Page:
In 1980, the U.S. Supreme Court acted to uphold a federal ban on interstate shipment of Laetrile, and as a result, the use of Laetrile has greatly diminished. Today, the compound is primarily manufactured and administered in Mexico and some clinics in the U.S. Although patients turn to this alternative treatment, the positive and negative effects of Laetrile are still up for debate.
Laetrile, which is a proposed nontoxic intravenous form of amygdalin, was first used as a cancer treatment in Russia in 1845 and then in the U.S. in the 1920s. At the time, amygdalin was taken in pill form, but this was deemed too toxic and the research done on this treatment was abandoned. By the 1950s, Laetrile was patented and tested for its ability to kill cancer cells on animal cells, whole animals, transplanted tumor cells and humans. After decades of research, mostly done on animals and cells, it was proposed that cancer cells are more susceptible to the toxic effects of Laetrile than normal cells.
Another theory suggests that the cyanide released by Laetrile has a toxic effect beyond its interference with oxygen utilization by cells, so cyanide increases the acid content of tumors and leads to the destruction of lysosomes, which are compartments inside of cells that contain enzymes. These destroyed lysosomes then release their contents and kill the cancer cells, which stops tumor growth.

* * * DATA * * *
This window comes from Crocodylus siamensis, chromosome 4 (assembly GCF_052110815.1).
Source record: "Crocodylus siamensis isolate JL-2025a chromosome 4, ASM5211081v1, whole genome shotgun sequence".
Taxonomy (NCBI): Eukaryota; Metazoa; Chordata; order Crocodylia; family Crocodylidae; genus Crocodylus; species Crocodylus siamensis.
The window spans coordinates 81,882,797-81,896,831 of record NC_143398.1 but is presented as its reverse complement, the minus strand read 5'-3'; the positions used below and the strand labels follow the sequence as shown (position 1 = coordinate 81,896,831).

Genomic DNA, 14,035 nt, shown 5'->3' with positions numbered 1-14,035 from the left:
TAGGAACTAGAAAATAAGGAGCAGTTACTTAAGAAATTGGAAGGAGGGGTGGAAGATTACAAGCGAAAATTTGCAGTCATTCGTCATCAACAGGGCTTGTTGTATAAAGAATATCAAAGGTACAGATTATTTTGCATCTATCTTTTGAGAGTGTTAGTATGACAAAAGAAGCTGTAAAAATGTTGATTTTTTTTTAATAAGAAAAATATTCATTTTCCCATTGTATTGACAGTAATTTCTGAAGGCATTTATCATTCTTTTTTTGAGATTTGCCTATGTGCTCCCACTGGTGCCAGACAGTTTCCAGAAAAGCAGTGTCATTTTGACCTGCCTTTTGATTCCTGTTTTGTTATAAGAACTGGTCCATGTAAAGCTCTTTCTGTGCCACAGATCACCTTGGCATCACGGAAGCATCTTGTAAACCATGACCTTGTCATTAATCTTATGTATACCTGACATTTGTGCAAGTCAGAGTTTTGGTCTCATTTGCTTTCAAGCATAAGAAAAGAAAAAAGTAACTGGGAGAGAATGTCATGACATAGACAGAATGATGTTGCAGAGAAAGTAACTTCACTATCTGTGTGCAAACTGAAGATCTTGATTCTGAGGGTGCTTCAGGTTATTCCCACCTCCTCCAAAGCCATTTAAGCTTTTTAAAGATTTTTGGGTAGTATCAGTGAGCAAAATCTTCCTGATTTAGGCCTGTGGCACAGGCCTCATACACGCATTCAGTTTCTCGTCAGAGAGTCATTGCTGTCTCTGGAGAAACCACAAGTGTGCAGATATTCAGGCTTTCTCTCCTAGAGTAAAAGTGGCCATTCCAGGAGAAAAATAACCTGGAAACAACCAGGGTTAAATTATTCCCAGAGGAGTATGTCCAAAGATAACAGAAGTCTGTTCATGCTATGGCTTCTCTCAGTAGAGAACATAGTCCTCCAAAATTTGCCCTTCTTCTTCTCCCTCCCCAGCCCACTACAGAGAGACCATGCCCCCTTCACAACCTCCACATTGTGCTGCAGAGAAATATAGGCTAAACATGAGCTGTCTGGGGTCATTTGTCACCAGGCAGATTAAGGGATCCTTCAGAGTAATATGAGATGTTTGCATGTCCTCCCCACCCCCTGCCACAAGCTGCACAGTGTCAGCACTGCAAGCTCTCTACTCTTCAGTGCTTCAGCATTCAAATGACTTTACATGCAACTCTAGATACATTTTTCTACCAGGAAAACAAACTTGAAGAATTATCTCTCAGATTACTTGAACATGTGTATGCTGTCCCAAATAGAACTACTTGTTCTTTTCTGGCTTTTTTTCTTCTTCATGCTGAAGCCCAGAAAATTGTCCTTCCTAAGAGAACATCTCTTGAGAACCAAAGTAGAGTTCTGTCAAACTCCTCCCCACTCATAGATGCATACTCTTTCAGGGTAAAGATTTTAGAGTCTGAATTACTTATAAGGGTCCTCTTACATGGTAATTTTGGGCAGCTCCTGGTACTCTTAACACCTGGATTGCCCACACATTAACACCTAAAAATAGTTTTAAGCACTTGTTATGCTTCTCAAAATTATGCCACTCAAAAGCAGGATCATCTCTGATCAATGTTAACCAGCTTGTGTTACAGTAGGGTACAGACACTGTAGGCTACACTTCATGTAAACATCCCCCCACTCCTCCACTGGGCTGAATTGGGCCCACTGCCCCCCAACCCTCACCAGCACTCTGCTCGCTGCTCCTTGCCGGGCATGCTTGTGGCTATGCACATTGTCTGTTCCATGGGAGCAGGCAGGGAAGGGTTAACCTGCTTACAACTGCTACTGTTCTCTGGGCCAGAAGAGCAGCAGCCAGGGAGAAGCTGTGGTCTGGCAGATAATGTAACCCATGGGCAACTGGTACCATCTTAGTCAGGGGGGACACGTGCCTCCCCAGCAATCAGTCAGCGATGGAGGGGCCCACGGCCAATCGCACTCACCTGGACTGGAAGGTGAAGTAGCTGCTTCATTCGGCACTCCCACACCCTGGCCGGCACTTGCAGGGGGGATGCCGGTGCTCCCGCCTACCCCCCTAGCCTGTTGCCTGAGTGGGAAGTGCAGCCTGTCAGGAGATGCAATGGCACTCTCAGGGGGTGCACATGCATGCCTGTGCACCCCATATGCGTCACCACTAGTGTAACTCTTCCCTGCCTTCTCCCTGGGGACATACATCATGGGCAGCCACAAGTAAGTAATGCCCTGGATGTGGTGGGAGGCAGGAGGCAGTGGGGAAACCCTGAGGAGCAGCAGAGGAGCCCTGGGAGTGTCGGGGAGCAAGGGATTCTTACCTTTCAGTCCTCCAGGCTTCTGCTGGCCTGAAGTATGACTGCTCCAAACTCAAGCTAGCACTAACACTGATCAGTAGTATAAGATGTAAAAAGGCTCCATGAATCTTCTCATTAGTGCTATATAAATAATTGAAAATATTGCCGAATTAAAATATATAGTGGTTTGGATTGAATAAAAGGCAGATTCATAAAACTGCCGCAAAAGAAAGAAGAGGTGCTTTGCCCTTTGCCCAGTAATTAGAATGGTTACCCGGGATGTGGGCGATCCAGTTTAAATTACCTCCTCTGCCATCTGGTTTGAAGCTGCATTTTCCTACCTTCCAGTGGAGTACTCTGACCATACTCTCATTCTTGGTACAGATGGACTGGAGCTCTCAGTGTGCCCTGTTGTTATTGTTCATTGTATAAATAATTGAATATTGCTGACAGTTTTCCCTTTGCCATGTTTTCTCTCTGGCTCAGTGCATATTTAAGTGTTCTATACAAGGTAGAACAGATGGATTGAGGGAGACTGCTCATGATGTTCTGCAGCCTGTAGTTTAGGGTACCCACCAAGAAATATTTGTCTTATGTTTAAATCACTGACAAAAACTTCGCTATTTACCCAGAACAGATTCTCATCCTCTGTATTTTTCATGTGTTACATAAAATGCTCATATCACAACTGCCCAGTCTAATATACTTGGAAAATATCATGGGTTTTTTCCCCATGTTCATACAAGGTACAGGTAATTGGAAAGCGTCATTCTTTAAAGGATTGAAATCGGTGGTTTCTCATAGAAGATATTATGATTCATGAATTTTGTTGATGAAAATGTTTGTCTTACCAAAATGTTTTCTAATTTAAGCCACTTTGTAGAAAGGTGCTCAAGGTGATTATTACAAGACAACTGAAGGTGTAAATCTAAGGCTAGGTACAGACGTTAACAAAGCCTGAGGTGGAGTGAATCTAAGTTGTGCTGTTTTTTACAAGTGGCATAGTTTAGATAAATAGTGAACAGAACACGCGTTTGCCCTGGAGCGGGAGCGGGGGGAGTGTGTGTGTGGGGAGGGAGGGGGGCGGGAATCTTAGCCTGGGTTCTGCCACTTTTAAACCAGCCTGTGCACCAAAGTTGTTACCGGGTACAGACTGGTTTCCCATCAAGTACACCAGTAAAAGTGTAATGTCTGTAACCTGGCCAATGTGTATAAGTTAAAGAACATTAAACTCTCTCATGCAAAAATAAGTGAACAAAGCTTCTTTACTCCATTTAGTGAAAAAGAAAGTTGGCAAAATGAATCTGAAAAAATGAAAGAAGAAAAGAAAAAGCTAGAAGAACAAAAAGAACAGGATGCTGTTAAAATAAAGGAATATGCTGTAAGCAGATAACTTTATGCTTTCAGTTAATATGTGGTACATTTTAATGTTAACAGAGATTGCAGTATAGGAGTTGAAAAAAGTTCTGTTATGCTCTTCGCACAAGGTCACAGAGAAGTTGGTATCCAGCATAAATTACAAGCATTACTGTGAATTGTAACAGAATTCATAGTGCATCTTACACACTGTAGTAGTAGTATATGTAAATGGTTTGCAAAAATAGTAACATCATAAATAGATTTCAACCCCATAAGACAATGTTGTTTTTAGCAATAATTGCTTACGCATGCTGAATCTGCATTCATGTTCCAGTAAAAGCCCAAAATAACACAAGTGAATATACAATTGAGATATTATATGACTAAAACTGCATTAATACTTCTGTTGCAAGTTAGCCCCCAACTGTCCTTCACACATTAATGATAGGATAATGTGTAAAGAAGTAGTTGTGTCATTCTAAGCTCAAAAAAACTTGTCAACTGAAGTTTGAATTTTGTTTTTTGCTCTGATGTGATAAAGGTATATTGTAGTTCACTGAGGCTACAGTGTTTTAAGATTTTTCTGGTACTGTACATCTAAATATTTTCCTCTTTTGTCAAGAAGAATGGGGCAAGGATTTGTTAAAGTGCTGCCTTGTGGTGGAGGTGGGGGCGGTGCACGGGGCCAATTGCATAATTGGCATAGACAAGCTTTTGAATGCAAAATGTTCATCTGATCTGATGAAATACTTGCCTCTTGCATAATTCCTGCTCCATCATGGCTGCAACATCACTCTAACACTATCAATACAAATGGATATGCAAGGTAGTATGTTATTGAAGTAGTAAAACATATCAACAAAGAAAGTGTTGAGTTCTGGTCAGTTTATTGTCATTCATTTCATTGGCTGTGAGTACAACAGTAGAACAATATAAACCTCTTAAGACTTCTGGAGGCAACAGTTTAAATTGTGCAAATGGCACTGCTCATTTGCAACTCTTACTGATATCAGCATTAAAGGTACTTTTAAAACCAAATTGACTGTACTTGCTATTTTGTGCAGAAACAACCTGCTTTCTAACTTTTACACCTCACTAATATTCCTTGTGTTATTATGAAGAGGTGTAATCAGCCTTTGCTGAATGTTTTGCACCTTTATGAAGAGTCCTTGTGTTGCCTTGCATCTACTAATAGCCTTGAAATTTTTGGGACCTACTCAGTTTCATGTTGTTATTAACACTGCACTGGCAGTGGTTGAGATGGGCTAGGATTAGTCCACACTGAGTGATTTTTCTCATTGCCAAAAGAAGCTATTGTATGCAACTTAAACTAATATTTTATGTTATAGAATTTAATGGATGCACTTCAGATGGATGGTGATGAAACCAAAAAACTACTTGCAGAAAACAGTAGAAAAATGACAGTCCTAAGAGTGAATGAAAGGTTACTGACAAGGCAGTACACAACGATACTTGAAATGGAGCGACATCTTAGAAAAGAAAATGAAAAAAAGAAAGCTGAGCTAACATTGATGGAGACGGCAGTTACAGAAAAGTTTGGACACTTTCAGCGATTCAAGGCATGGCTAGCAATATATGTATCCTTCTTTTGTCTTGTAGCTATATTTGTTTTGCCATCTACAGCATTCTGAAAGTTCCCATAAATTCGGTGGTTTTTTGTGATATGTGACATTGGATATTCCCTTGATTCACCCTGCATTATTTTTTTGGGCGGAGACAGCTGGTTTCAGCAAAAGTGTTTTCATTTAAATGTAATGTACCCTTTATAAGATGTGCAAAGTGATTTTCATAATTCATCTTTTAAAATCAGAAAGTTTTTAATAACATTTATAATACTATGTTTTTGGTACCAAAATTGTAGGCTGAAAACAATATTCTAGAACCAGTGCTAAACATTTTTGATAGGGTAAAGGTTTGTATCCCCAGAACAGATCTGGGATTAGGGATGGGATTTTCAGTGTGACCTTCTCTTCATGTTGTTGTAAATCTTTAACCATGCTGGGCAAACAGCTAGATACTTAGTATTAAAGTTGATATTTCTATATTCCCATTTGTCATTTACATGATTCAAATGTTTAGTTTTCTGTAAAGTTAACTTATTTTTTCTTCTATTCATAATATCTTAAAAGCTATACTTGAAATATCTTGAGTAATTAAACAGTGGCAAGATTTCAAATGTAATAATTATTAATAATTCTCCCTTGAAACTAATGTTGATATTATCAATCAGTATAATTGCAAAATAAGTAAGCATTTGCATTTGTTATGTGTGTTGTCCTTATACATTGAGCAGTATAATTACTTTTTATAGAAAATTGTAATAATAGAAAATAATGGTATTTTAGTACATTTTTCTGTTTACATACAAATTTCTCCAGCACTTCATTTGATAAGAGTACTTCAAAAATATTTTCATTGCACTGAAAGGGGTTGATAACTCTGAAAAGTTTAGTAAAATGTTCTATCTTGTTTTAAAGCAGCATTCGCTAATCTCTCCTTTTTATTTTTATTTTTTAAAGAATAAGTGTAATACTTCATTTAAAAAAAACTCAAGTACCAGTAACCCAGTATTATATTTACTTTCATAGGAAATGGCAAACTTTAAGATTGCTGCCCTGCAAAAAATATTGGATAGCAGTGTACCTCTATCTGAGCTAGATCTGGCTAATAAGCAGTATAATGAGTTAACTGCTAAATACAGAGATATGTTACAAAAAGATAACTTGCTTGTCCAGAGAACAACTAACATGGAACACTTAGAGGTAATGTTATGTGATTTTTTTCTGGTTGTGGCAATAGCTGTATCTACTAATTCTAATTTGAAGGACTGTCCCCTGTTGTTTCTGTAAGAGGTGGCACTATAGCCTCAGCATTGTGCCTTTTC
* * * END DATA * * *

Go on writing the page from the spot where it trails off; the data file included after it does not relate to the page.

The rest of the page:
According to the National Cancer Institute, Laetrile can be administered orally as a pill, or it can be given by injection (intravenous or intramuscular). (1) It’s commonly given intravenously for a period of time followed by pills, which is referred to as oral maintenance therapy.
The biggest concern with Laetrile treatment is the cyanide levels that grow in the body. Research shows that the incidence of cyanide poisoning is much higher when Laetrile is taken orally because intestinal bacteria and some commonly eaten plants contain enzymes that activate the release of cyanide. On the other hand, when Laetrile is taken intravenously, the cyanide levels that are released are very low.
Study results investigating the anticancer effects of Laetrile are mixed. Some show that it’s beneficial in avoiding cancer and keeping the spread of existing cancer cells to a minimum, while others show no effects on cancerous cells. While many practitioners assert that Laetrile is a qualified cancer treatment, most agree that it shouldn’t be the primary cancer treatment for any patient — instead, certain experts recommend that it be used as an add-on supplement.
A 1982 study published in the New England Journal of Medicine evaluated the efficacy of Laetrile on 178 patients with cancer. (2) The patients received Laetrile intravenously, plus they followed a “metabolic therapy” program consisting of oral Laetrile treatments; adopted a special diet restricting caffeine, sugar, meats, dairy products, eggs and alcohol; plus patients took high doses of enzymes and vitamins.